Are You Washed and Cleansed?
The classroom for the children I teach at church is usually called "The Blue Room."  The reason for this is pretty obvious when you walk in and see the bright blue walls.  The room is also supposed to have a theme. The theme for my room is "Under the Sea."  I love the room. I love the color. I love the theme. I often think of the song "I'd like to be under the sea in an octupuses' garden in the shade...."  I even find myself humming the old tune sometimes when I am in the room all alone.  In the room is a lot of fishy sea stuff. People have generously created and donated to the cause.  My collection of seashells from my visits to the ocean through the years is there.  Last week a friend gave me muscle shells from the river. Wait a minute can the river be in the same category with under the sea?  Sure, why not? Shells are shells. Water is water. Fish are fish.  As my friend gave me the bag she explained the reason she hadn't given them sooner. It seems they had been stored for a long time and had been kind of smelly. They had still retained the smell of their former surroundings.   She said she had washed them earlier but had not cleansed them.  Wait a minute washed is cleansed and cleansed is washed right?  I asked was there a difference, that is in washing and cleansing. She said, "Yes."  I said, "Great, something  new to write about."
The shells were beautiful and shiny and looked and smelled clean to me.  If they had smelled, as they once did, the clean appearance could have been misleading I suppose.  There is, of course, the old hymn I thought of singing to the shells... "Are you washed in the blood, in the soul-cleansing blood of the lamb? Are your garments spotless, are they white as snow? Are you washed in the blood of the lamb? I refrained from that refrain and I suppose the shells were happy.
So what is the difference in washing and cleansing?  Wash is defined as to apply water or some other liquid to (something or someone) for the purpose of cleansing.  But what if the purpose of the wash isn't fulfilled?  What if there is not a cleansing? Cleanse is simply defined as to become clean. Therefore I came to the conclusion there is a difference in washing and cleansing.   You can wash and not be completely clean, but you cannot be cleansed without first washing.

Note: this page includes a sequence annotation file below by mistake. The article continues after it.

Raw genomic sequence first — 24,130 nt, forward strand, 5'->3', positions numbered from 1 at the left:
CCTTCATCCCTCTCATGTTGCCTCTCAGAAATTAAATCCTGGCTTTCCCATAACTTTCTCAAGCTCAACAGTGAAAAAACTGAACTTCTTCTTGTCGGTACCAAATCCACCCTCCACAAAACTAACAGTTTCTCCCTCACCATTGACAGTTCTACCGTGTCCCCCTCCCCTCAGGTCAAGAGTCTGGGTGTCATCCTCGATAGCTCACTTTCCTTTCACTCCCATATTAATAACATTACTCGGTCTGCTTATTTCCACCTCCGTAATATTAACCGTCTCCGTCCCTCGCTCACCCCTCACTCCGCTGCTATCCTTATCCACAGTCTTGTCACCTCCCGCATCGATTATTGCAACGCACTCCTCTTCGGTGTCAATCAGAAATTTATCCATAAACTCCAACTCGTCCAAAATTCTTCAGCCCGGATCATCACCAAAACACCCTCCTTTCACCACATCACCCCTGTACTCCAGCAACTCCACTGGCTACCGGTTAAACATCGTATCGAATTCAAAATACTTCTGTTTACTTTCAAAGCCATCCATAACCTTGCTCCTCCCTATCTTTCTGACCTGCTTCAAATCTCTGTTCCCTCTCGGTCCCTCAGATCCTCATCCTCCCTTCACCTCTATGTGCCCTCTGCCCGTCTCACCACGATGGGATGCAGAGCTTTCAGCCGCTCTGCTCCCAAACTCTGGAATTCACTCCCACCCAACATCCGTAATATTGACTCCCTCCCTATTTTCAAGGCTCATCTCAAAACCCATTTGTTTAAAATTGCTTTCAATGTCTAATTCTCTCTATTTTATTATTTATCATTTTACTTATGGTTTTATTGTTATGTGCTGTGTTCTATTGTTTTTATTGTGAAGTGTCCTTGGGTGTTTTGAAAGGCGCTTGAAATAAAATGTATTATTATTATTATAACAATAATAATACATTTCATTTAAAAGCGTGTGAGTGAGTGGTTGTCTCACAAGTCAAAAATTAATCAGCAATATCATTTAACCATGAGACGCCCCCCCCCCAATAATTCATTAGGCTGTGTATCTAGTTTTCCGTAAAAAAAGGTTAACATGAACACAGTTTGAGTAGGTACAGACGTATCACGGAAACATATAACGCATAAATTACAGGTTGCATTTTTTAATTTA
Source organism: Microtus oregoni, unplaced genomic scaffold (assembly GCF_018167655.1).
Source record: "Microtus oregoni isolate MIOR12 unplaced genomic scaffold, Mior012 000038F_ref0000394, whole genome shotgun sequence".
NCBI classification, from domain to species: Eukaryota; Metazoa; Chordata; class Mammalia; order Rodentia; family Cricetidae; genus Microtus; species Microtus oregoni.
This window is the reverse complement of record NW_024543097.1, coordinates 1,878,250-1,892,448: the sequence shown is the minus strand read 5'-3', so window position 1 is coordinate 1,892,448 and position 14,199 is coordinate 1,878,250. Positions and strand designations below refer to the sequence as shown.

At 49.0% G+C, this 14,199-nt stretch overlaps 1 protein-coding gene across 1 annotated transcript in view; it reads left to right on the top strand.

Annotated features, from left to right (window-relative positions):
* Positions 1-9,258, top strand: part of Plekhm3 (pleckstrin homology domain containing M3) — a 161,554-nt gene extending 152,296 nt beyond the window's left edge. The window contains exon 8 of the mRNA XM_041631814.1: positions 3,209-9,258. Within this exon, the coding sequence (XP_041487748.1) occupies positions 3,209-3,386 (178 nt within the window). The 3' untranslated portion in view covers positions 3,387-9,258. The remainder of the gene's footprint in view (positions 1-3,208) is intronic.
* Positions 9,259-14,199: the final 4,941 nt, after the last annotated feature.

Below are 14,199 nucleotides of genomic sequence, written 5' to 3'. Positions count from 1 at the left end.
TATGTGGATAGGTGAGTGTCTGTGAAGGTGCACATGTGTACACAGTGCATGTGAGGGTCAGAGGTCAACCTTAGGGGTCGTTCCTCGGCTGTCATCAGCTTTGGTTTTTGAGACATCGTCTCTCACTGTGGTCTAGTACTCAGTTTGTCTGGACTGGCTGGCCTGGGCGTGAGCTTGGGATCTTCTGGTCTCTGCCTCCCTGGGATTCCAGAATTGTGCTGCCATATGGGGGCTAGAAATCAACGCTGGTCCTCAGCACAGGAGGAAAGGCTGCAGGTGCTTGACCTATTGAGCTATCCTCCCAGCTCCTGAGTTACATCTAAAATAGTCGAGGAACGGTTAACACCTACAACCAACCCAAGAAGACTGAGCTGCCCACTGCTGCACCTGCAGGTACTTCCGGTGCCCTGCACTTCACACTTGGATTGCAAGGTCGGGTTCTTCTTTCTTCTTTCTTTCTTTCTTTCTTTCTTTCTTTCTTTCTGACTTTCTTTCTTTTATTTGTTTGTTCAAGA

The verse below from I Corinthians 6  tells us that not only were we washed, but we were washed clean completely.  Therefore we are cleansed which sets us apart.  And of course this verse is a reminder to the cleansed to never forget even though we are set apart, we shouldn't forget the miracle (the blood of Jesus Christ) that cleansed the dirt and sin from us.  We are cleansed!
And such some of you were [once]. But you were washed clean (purified by a complete atonement for sin and made free from the guilt of sin), and you were consecrated (set apart, hallowed), and you were justified [pronounced righteous, by trusting] in the name of the Lord Jesus Christ and in the [Holy] Spirit of our God.
I Corinthians 6:11 
To be washed is good, but to be cleansed is much better. In II Chronicles we read of a time the Lord healed and pardoned those not properly purified and cleansed who had decided to follow God. Hezekiah prayed for them.  

II Chronicles 30:13 And so a huge crowd assembled at Jerusalem in midspring to celebrate Passover and the Festival of Unleavened Bread. 14 They set to work and removed the pagan altars from Jerusalem. They took away all the incense altars and threw them into the Kidron Valley. 15 On the appointed day in midspring, one month later than usual, the people slaughtered their Passover lambs. Then the priests and Levites became ashamed, so they purified themselves and brought burnt offerings to the Temple of the LORD. 16 They took their places at the Temple according to the regulations found in the law of Moses, the man of God. The Levites brought the sacrificial blood to the priests, who then sprinkled it on the altar. 17 Since many of the people there had not purified themselves, the Levites had to slaughter their Passover lambs for them, to set them apart for the LORD. 18 Most of those who came from Ephraim, Manasseh, Issachar, and Zebulun had not purified themselves. But King Hezekiah prayed for them, and they were allowed to eat the Passover meal anyway, even though this was contrary to God's laws. For Hezekiah said, "20 And the LORD listened to Hezekiah's prayer and healed the people.

This week when we see others washing and choosing to follow our God for the first time, let us remember washing is the first step in the cleansing process.  Even though they may not be familiar with all the religious customs and ceremonies, we must look past any lingering smell of their former surroundings. May we pray for them. We are all in this thing together to fulfill God's purpose while we are here. 

 The prayer of Hezekiah is a good prayer to pray.
 May the LORD, who is good, pardon those who decide to follow the LORD, the God of their ancestors, even though they are not properly cleansed for the ceremony.
People are people.  God is God. He wants to wash and cleanse all, not just a chosen few.
Never forget such were once some of you, but you were washed clean.